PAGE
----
The history of sulfide spoilage in canned foods is traced from its earliest reported occurrence in an Iowa cannery in 1919 through several outbreaks in the midwest and east in 1945. The taxonomy of the causative organism, beginning with the name, Clostridium nigrificans, proposed by Werkman and Weaver in 1927, and ending with Desulfotomaculum nigrificans introduced by Campbell and Postgate in 1965, is discussed. Mention is made of the kinds of canned foods that have been involved in sulfide spoilage, and the spoilage characteristics, such as appearance, odor, pH, etc. exhibited by spoiled product. The morphology, staining characteristics, and culturing methods are discussed. Methods of analysis of common canned food ingredients such as sugar, flour, starch and nonfat dry milk are presented. A brief account of the thermal resistance of the spores of D. nigrificans is also given. Ingredient and equipment contamination and spoilage prevention are discussed in detail.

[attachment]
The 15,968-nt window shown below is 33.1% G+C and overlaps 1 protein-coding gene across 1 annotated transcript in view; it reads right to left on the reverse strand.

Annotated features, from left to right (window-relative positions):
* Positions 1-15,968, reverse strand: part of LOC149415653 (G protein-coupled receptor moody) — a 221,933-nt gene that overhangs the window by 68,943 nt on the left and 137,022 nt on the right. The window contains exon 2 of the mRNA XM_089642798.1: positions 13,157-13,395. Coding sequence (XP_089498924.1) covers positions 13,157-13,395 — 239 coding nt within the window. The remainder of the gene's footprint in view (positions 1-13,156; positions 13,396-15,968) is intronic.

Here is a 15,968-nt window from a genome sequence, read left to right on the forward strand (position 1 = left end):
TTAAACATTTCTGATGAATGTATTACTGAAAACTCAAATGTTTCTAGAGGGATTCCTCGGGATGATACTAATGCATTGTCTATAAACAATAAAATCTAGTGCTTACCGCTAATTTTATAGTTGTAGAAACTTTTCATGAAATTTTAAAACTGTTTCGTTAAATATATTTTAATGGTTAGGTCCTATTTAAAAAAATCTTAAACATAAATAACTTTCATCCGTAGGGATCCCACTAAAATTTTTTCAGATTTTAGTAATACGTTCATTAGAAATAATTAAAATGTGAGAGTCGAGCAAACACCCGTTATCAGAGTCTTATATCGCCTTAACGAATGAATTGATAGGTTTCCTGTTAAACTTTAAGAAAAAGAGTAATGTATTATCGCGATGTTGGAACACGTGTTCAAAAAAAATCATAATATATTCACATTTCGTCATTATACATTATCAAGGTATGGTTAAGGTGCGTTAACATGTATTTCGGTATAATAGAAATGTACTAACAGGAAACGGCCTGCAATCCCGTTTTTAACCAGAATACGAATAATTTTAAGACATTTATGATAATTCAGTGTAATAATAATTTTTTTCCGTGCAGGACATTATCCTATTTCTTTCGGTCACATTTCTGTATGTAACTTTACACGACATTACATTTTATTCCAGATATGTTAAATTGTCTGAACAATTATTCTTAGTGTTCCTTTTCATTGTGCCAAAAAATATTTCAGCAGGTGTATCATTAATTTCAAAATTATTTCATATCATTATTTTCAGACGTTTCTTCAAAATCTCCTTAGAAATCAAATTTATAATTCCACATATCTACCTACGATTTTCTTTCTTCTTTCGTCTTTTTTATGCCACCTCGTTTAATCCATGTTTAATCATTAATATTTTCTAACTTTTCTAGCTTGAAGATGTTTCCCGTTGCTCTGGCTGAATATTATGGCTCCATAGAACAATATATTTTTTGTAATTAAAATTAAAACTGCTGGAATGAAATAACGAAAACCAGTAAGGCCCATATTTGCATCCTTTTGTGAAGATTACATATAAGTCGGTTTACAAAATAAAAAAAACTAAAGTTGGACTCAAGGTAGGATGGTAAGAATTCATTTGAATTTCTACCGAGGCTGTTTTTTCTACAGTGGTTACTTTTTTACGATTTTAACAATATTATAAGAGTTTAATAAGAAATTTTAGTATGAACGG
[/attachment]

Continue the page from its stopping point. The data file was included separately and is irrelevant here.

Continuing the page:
This content is only available as a PDF.